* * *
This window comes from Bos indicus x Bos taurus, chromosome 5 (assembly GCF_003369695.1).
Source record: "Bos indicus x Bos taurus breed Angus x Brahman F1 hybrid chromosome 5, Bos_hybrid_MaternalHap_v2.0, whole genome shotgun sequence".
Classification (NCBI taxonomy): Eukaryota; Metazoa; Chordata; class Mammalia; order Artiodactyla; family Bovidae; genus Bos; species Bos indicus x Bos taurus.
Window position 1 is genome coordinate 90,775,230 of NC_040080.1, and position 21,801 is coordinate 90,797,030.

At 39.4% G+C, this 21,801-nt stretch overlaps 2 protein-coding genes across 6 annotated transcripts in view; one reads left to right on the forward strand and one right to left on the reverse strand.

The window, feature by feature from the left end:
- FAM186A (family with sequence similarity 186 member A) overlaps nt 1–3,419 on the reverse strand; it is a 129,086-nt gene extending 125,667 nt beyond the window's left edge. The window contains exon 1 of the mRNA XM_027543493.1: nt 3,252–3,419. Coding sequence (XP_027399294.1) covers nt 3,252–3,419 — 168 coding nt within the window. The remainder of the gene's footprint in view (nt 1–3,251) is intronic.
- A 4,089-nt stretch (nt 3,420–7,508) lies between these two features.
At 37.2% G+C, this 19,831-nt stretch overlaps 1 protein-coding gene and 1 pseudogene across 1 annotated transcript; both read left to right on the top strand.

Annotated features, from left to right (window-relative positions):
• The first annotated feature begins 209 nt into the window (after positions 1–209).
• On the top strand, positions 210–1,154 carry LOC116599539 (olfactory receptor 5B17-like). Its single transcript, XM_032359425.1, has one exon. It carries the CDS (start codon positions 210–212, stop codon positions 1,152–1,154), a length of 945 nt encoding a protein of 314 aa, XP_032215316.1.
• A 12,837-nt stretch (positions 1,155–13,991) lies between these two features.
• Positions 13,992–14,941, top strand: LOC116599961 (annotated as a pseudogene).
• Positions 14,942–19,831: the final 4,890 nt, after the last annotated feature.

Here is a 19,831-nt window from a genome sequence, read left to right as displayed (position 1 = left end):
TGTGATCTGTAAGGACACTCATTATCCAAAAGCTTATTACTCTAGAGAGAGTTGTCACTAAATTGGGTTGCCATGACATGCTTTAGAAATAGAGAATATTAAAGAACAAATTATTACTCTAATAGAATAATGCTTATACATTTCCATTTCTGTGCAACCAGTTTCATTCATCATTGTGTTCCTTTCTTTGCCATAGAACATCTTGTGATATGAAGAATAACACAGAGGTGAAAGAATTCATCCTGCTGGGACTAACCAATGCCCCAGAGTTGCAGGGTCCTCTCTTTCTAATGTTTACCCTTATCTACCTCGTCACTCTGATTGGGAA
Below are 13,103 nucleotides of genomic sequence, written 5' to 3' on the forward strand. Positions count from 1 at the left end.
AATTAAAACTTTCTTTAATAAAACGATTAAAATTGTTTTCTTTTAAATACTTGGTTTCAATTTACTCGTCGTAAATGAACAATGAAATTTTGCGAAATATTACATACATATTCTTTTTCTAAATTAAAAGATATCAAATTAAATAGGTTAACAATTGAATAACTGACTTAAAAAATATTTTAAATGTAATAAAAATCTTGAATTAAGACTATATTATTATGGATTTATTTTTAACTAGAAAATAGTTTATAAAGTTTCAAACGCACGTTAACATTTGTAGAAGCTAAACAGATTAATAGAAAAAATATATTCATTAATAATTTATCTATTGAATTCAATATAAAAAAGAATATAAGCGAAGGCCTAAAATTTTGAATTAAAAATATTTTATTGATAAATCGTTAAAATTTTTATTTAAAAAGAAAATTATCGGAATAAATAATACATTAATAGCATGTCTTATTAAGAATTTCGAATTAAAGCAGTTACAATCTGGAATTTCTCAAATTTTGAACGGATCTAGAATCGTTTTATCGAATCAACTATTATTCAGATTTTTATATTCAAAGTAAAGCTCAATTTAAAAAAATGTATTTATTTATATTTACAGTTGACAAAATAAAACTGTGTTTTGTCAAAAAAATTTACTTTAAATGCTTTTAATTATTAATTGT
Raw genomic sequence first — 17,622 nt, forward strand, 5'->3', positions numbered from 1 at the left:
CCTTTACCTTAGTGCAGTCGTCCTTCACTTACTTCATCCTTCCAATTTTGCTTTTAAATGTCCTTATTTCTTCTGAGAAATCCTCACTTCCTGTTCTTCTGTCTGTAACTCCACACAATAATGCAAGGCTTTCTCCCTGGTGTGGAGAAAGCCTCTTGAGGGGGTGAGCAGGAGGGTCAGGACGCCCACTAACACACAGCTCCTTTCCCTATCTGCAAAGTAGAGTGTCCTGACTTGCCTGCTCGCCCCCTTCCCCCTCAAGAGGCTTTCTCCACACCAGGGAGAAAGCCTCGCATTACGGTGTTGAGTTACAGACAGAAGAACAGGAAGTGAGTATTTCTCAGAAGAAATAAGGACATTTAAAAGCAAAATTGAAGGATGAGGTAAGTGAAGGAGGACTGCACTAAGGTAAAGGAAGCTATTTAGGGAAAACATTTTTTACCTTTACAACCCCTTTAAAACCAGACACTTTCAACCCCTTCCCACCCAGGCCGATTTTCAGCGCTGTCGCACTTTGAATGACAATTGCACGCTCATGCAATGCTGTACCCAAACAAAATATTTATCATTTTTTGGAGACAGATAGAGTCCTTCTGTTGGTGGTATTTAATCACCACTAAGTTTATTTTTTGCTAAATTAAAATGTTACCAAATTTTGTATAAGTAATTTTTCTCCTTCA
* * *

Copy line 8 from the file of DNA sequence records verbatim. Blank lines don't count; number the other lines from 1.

- A 4,089-nt stretch (nt 3,420–7,508) lies between these two features.